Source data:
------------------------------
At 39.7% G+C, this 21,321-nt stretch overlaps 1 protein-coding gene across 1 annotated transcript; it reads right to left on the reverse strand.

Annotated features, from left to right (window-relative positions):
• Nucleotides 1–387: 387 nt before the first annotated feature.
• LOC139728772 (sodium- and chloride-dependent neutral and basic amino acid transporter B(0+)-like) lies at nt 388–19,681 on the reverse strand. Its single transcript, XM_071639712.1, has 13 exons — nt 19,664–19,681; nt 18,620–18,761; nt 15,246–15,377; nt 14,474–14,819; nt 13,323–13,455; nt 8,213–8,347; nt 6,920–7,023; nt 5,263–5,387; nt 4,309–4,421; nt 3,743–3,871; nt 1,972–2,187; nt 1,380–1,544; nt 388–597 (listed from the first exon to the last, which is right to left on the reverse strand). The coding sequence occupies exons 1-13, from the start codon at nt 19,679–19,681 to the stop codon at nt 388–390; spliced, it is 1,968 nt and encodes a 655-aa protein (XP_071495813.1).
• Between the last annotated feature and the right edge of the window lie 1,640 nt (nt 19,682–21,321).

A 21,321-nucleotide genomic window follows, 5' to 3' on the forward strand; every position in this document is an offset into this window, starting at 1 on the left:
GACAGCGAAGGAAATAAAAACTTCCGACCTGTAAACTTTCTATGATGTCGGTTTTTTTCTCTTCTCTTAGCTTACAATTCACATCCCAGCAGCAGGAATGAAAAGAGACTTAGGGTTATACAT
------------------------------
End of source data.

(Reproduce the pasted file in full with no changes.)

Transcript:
At 39.7% G+C, this 21,321-nt stretch overlaps 1 protein-coding gene across 1 annotated transcript; it reads right to left on the reverse strand.

Annotated features, from left to right (window-relative positions):
• Nucleotides 1–387: 387 nt before the first annotated feature.
• LOC139728772 (sodium- and chloride-dependent neutral and basic amino acid transporter B(0+)-like) lies at nt 388–19,681 on the reverse strand. Its single transcript, XM_071639712.1, has 13 exons — nt 19,664–19,681; nt 18,620–18,761; nt 15,246–15,377; nt 14,474–14,819; nt 13,323–13,455; nt 8,213–8,347; nt 6,920–7,023; nt 5,263–5,387; nt 4,309–4,421; nt 3,743–3,871; nt 1,972–2,187; nt 1,380–1,544; nt 388–597 (listed from the first exon to the last, which is right to left on the reverse strand). The coding sequence occupies exons 1-13, from the start codon at nt 19,679–19,681 to the stop codon at nt 388–390; spliced, it is 1,968 nt and encodes a 655-aa protein (XP_071495813.1).
• Between the last annotated feature and the right edge of the window lie 1,640 nt (nt 19,682–21,321).

A 21,321-nucleotide genomic window follows, 5' to 3' on the forward strand; every position in this document is an offset into this window, starting at 1 on the left:
GACAGCGAAGGAAATAAAAACTTCCGACCTGTAAACTTTCTATGATGTCGGTTTTTTTCTCTTCTCTTAGCTTACAATTCACATCCCAGCAGCAGGAATGAAAAGAGACTTAGGGTTATACAT